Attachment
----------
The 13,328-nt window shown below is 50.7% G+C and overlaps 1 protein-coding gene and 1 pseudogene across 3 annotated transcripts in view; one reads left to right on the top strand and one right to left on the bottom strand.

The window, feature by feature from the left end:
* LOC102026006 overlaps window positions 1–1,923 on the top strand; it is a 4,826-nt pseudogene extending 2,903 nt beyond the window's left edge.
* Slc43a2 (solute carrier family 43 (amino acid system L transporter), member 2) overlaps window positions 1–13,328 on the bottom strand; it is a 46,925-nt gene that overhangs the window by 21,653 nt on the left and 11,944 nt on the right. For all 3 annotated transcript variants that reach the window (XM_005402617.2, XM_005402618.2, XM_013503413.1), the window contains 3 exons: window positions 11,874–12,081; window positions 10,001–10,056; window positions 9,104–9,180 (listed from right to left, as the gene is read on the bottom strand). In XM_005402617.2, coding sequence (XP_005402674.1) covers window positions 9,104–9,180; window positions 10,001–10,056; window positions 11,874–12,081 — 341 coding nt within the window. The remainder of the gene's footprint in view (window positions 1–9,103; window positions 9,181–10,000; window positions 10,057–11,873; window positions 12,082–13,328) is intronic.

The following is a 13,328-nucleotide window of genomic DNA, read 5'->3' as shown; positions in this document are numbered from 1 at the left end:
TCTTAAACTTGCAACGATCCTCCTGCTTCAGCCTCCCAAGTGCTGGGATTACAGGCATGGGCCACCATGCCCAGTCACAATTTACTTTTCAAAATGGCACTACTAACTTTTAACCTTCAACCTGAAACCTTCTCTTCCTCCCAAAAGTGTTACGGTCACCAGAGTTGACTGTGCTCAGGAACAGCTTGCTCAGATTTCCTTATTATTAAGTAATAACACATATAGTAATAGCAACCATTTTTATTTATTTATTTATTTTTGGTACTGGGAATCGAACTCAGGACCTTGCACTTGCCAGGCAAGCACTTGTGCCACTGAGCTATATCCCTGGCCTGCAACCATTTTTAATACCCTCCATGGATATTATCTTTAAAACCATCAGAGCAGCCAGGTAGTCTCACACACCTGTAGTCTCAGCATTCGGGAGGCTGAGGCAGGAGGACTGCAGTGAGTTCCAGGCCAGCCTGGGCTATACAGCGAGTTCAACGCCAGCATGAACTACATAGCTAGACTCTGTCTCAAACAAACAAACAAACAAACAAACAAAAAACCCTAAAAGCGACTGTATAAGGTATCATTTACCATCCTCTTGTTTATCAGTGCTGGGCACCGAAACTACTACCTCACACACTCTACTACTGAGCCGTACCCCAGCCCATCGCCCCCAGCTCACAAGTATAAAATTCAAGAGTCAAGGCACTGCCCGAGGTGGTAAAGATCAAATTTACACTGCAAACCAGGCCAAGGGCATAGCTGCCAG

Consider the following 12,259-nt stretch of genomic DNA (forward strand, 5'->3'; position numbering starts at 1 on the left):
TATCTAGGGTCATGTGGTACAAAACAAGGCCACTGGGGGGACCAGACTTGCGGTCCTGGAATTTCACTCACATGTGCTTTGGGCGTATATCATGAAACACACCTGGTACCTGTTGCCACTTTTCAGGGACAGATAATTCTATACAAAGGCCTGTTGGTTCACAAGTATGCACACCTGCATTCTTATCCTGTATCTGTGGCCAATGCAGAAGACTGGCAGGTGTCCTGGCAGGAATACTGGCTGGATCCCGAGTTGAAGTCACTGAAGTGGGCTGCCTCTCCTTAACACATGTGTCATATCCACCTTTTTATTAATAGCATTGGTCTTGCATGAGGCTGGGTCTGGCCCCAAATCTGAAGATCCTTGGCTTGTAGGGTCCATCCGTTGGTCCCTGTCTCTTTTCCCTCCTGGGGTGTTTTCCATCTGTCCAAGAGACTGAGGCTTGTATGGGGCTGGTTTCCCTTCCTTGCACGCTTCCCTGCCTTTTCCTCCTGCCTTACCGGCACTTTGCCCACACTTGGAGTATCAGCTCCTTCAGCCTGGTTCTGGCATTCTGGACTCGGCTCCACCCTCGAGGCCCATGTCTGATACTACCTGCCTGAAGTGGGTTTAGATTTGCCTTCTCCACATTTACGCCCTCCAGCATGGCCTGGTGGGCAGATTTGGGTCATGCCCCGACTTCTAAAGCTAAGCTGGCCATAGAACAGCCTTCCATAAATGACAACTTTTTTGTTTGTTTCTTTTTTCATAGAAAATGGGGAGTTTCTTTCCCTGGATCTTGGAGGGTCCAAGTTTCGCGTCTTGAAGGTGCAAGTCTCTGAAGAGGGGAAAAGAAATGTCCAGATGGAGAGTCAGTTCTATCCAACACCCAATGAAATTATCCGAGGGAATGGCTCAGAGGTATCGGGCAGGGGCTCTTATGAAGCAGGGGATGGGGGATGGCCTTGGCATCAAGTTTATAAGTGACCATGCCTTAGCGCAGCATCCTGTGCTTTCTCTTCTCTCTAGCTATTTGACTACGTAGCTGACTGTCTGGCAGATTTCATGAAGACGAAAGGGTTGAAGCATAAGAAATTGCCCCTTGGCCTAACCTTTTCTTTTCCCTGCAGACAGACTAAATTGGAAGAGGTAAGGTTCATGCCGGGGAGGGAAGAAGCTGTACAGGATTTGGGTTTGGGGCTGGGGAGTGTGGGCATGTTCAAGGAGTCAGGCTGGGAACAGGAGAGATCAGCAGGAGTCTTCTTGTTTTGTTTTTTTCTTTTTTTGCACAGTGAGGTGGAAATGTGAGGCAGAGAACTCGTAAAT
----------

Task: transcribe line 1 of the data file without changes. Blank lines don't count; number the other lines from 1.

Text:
The 13,328-nt window shown below is 50.7% G+C and overlaps 1 protein-coding gene and 1 pseudogene across 3 annotated transcripts in view; one reads left to right on the top strand and one right to left on the bottom strand.